I never called her Carmela. She was always Mrs. Denneno to me. “Hi, Mrs. Denneno?” “How are you, Mrs. Denneno?” “What’s new?” “How are the kids?” These are the questions you ask people you know, but don’t really know.
And, really, what do I know about her? She was the longtime matron of Denneno’s Pizza on Pearl Street in Stoughton, a mom-and-pop place that’s been in business since the mid-1940s. I know she made pizza behind its tiny counter for 62 years. I know, also, that there was always a smile in her eyes, that she was always welcoming, and that on the walls of her restaurant, she hung art she’d painted, which made the small space feel like a home.
She made the place feel like a home. That was her magic. She made every single person who walked in, if only for a Coke, feel special. That’s what I know. But I could never fill out a questionnaire about her. Date of birth? Maiden name? Favorite flower? Book? Recording artist? Movie?
I haven’t a clue.
And yet I knew her because I saw her soul every time I saw her. It shone from her, the way goodness always does. She lit up a room. She was a presence.
I think that the hundreds of people, maybe more than a thousand, who waited in line at her wake two weeks ago, who stood for more than two hours inside Immaculate Conception Church in Stoughton on a beautiful summer afternoon to say goodbye to this good and humble woman, knew her soul, too. Why else would they have come in droves to honor her?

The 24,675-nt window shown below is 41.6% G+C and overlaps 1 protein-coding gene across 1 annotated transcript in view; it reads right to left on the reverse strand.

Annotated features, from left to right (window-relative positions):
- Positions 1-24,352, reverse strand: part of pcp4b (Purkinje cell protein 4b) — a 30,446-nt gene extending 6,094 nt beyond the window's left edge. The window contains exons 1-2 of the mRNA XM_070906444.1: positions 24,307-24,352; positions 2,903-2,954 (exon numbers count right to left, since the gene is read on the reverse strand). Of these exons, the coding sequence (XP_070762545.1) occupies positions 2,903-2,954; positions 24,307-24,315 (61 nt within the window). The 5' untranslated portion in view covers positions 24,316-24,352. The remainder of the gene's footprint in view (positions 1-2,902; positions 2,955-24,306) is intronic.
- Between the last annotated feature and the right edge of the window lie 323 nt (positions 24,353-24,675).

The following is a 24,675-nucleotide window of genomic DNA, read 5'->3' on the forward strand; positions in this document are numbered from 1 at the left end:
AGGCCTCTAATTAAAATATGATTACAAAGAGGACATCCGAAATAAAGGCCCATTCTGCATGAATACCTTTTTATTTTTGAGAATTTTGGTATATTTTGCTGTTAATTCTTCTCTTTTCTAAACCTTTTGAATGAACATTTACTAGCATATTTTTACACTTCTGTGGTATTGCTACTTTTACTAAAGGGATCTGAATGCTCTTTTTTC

Mrs. Denneno was not a celebrity or a politician or anyone the world would deem important. She didn’t grow her small business into a national chain. She didn’t write a best-selling book about life after loss. She didn’t sell her paintings on Newbury Street. But she did important things. She kept the family business going after her husband died suddenly 41 years ago. She raised four sons and a daughter by herself, working hard every day to support them, teaching them the value and the privilege of hard work and family and kindness. She cared about people. All people. And that’s what you saw -- that, no matter how busy she was, no matter how up to her elbows in pizza and orders, the phone ringing, customers lined up, if she hadn’t seen you in a while, she’d wipe her hands, take off her apron, and come out from behind the counter and give you a hug.
Little things: She always rounded off the numbers. If a pizza cost $7.50, she’d smile and say “Just give me $7.”
She never complained. It could be a million degrees inside the small white clapboard building that truly is home to the best pizza in the entire region and never once did I hear her say anything like, “I can’t wait to get out of here,” or, “There must be an easier way to make a living.” It was always, “It’s so good to see you.” “How’s Lucy?” Say hello to Bruce for me.”
Big things: Twenty-something years ago when I was knocking at doors to get free pizzas for an after-prom party in Canton, the Canton places said sorry. Denneno’s, in Stoughton, Canton’s archrival, donated 10.
Mrs. Denneno worked up until three days before she died. The last few years, you could find her most early evenings sitting on a stool behind the counter, answering the phone. “Hi, Mrs. Denneno. How’s it going?” “Great,” she said to everyone. And then she’d ask about you.
She didn’t do one big, dramatic thing for which she will be remembered. She did a million things, one by one. Every day of her life, she touched hearts. Every day of her life, she made life better.Beverly Beckham’s column appears every two weeks. She can be reached at firstname.lastname@example.org.